Thursday, March 15, 2012

What is "The Freedom of Nonbelief"?

This blog comes from a thought I had after reading one of Richard Dawkins recent books, most likely The God Delusion.  I was reading this and making the logic steps of when one doesn't believe in one magical thing, the others are very easy to dismiss as well.

This was something I had done naturally at age 10 when I "became" an atheist, but it was still refreshing to read it.  I recall putting the book down and thinking to myself that being an atheist was rather freeing.
There was so much non-sense I could easily dismiss.  Though I deeper reflection I realized that of course that means I had to think everything through.  Sure there are logical leaps that could be made, but I didn't want to always rely on them.  After all, I get mad at the faithful for their adherence to a priori conclusions.

So yes.  Being a skeptic and an atheist is actually a lot of hard work.  You need to ask the questions others won't ask or are too afraid to ask.  You need to be able weigh data and arguments very carefully.  And as a skeptic you need to be willing to say "I was wrong" and find something that fits the data better (and not the otherway around like the faithful do).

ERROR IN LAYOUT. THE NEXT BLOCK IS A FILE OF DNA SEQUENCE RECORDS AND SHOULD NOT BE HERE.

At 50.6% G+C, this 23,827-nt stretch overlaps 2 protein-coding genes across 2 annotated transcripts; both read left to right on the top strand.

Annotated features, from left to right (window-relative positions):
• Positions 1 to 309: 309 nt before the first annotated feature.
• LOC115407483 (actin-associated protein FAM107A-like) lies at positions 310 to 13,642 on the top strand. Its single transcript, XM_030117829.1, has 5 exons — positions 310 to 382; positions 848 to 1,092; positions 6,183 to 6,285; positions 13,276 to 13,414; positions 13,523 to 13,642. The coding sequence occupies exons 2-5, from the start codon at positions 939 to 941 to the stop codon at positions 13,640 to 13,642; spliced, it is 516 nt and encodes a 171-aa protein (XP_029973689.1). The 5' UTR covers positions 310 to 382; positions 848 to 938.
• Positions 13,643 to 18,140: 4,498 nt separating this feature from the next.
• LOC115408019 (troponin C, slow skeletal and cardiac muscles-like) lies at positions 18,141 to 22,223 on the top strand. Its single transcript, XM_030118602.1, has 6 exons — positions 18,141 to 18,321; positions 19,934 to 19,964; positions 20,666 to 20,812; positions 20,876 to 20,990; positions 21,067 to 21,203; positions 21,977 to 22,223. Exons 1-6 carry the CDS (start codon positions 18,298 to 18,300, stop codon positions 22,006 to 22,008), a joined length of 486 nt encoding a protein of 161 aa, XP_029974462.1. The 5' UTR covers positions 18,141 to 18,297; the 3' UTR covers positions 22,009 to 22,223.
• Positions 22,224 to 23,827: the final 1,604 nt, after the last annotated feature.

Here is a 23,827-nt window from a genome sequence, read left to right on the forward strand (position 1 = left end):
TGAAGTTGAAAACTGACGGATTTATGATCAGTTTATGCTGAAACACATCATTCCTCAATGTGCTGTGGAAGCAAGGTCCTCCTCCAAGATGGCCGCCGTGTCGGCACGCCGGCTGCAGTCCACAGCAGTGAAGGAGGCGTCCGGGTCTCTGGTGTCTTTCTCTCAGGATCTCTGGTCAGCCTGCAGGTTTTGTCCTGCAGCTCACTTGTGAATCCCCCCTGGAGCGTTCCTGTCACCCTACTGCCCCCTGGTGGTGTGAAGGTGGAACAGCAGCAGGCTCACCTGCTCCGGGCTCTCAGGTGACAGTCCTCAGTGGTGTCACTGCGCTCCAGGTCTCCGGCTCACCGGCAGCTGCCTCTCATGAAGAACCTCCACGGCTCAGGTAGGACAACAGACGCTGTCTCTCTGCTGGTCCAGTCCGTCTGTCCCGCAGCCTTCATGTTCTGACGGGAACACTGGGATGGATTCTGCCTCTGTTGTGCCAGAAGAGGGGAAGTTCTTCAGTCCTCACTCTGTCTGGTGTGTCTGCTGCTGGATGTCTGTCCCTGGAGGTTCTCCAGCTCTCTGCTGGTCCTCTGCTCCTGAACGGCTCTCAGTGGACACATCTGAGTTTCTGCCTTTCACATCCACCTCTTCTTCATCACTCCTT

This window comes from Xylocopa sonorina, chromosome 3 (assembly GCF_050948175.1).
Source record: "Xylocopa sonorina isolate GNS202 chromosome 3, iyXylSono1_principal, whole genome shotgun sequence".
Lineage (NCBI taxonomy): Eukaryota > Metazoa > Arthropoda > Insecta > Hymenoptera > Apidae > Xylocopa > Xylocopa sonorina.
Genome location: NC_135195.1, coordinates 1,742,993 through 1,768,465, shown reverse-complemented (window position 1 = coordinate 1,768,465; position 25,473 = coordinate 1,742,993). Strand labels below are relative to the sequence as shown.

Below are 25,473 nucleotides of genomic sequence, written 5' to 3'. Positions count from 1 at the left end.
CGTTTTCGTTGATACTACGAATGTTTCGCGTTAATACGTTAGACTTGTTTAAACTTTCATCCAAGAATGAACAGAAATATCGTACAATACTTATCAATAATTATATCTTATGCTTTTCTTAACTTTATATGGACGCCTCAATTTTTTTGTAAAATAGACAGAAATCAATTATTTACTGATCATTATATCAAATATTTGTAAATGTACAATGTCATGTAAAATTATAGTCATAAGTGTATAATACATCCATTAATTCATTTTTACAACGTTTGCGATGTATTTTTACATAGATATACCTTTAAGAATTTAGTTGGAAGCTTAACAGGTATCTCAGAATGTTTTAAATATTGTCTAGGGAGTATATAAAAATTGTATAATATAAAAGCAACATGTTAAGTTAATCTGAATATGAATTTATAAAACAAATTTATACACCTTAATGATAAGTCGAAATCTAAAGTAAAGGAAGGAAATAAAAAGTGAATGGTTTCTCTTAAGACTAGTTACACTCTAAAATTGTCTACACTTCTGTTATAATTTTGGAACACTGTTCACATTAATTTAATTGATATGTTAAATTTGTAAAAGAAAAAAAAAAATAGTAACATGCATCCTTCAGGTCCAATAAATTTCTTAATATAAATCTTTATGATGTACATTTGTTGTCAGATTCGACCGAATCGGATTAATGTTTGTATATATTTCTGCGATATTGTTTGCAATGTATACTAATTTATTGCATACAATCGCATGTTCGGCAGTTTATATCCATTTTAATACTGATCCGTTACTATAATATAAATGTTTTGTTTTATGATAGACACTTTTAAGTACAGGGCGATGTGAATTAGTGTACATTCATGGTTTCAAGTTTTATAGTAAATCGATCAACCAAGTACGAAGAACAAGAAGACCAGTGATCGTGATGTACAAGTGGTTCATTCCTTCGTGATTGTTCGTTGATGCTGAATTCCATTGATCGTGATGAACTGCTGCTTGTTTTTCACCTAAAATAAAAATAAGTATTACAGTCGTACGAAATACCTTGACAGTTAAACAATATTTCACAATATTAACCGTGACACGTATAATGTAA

Being an atheist is hard work.  But it is also freeing to know your mind and your conclusions are your own.
Not dogma.
Not some Bronze Age set of rules.
Not superstition.

Just freedom of thought.
The Freedom of Nonbelief.


  1. I love that you have Begun this written journey. I have lived my freedom vicariously through reading others, including you. Aside from my parents (Dad is agnostic) and husband, I haven't felt the freedom to open up about my thoughts. I am envious of the freedom of belief all the very religious people I know have, because I feel I have none in my non-belief. I'm closeted, and situations like the Judge Martin incident chewing out a non-believer who was the victim. I'm rambling. I will wrap it up by saying thank you, and maybe I will find a path to my own freedom.

    1. Clearly I shouldn't make comments on my iPad. The judge incident doesn't help, was my meaning.

  2. Trela,

    I hope you continue to post since so much of what I want to talk about is growing up in a midwest town surrounded by the religious and the automatic assumption of religion. You and Tony were there with me.

    My perception I am sure was different than yours and I'd like to hear that.

    Also I am happy that you have found something to enjoy in my posts! Sometimes it is like yelling at the wind. If nothing else I like it when people read something I wrote and then think about things a little differently than they did before.

  3. Hi, Tim!

    The eloquent conclusion you come to at the end of your post here is the logical one. It can apply to all kinds of secular philosophies. Keeping your own mind ordered well enough to discern the truth behind any topic, especially ones people are passionate about, is a real challenge here in the US.

    It's so much easier to ignore the incoming rhetoric than to understand where they've picked up holes and cracks in their reasoning (if any was applied in the first place).